Saturday, June 25, 2005

Three from LRC
Gary North on the fast-changing media we use
Going digital

We spend much of our lives collecting, learning, cataloguing, and generally burying ourselves in information that later turns out to be trivia.
Sounds like an insight about life and fallen human nature in general. I’m not the only one who’s found himself stuck in that trap!

My mania ended with the advent of the Web. I stopped subscribing to magazines and newspapers.
That saves money.

Nevertheless, my files have convinced me that all that time was not wasted. The discipline of reading, clipping, and cataloguing articles did provide me with an overall sense of what was going on.

I offered to give away the collection to a college library. The librarian politely refused. He is even dumping hard copies of scholarly journals, as are most librarians.
This change is largely a good thing — it wastes less paper and space — but one wonders about the Orwellian risk of not having any ‘hard copy’. (Or why modern liturgists like disposable newsprint booklets and not hardcover missals, prayer books and hymnals. Not only does this scam make a mint for certain printers but it makes it easier to take tradition away from the proles by throwing it down the memory hole.)

Writers imagine that they will be remembered, but here is the grim reality. First, hardly anyone reads old novels, except when they are assigned in an English class. Second, nobody reads old non-fiction books, except when they are assigned in a history class. The Great Books make Great Shelves, but hardly anyone ever takes one of them down from the shelf to read it in order to gain greater wisdom.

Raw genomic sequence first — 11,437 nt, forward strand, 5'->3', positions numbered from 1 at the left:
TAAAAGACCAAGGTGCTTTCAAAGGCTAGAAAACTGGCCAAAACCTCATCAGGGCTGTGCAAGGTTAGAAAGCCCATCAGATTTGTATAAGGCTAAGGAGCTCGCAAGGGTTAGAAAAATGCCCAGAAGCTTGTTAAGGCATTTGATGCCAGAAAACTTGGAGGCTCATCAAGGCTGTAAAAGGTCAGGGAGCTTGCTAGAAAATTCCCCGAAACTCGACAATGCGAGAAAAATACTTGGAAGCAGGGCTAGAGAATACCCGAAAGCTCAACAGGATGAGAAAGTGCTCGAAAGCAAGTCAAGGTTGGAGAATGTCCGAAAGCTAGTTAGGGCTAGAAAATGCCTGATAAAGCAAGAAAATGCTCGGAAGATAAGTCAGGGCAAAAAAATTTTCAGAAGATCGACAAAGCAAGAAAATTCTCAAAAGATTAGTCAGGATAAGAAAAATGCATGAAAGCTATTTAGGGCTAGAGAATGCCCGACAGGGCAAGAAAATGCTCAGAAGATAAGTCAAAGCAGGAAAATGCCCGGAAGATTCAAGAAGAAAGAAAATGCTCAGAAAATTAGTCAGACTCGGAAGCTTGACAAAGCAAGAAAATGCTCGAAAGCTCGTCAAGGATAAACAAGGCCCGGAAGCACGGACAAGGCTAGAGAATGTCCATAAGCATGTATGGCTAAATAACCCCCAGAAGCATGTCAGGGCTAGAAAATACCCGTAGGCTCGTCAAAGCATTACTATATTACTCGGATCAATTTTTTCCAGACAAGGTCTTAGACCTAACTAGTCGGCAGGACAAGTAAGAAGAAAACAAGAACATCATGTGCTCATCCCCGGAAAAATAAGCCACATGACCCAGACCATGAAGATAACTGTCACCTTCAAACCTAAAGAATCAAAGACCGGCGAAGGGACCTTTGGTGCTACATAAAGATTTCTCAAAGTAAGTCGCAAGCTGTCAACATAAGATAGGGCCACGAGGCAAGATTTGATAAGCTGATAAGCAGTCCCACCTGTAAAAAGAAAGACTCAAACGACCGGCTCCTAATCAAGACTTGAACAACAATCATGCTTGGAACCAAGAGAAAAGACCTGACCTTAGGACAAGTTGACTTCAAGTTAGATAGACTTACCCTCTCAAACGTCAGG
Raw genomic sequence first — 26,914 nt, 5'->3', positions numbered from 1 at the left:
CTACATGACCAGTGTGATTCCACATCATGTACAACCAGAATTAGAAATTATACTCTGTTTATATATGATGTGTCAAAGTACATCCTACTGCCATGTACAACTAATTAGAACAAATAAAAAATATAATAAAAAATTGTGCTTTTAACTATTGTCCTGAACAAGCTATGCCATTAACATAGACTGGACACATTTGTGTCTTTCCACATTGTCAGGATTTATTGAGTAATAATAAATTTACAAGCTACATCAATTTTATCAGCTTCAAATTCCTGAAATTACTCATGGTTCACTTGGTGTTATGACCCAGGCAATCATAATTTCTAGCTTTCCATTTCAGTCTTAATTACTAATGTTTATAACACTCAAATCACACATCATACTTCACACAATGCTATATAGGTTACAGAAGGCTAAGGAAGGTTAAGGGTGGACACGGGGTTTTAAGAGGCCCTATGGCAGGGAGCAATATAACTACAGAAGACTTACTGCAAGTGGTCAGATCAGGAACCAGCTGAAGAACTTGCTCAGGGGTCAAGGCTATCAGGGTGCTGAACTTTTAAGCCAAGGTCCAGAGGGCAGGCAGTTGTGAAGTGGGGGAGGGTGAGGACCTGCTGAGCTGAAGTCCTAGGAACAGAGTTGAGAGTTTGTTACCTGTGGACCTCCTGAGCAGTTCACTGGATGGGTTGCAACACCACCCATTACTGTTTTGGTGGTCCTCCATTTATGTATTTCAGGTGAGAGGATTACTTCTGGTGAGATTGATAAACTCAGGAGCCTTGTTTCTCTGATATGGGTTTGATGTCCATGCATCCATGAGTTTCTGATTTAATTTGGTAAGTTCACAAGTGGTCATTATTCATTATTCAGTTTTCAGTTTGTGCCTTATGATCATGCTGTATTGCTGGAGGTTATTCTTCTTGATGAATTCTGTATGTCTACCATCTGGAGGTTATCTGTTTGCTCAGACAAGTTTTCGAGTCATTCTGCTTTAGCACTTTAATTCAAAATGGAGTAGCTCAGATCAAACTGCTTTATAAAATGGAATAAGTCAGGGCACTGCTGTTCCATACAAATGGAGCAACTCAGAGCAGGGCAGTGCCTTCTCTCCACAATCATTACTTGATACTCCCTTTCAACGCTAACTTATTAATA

Of course the Great Books are necessary even if one only reads them once in school to ‘discipline your mind’ to work well (critically, being able to tell right from wrong, good from bad — yes, discrimination) in future... to read articles like this one and understand them, for example. But it doesn’t matter if it’s a paper book or not!

Mr North is telling the truth. Honestly, I think I could get by with only a handful of hardbacks — things like the King James Bible, the missal (of whatever traditional rite), the breviary (same) and books related to using them (like Cranmer’s Prayer Book for the psalms and canticles), and a reference book or three like a catechism. They’re what I’d grab in a fire and save.

For my purposes the rest — theological and political books and articles — is just a Google search away for the taking.

Karen De Coster notes something similar about saving and listening to music. I use a flat (one time only)-fee downloading/file-sharing service and don’t waste money on CDs anymore either. (Just downloaded: Allegri’s Miserere.)

Is Japan being played today?
By military expert William Lind

It is exactly the right strategy for a Fourth Generation 21st century, where survival will depend heavily on staying off other people’s hit lists.
These sound like words to live by!

The real Darth Vader vs the Bringer of Life

No comments:

Post a comment

Leave comment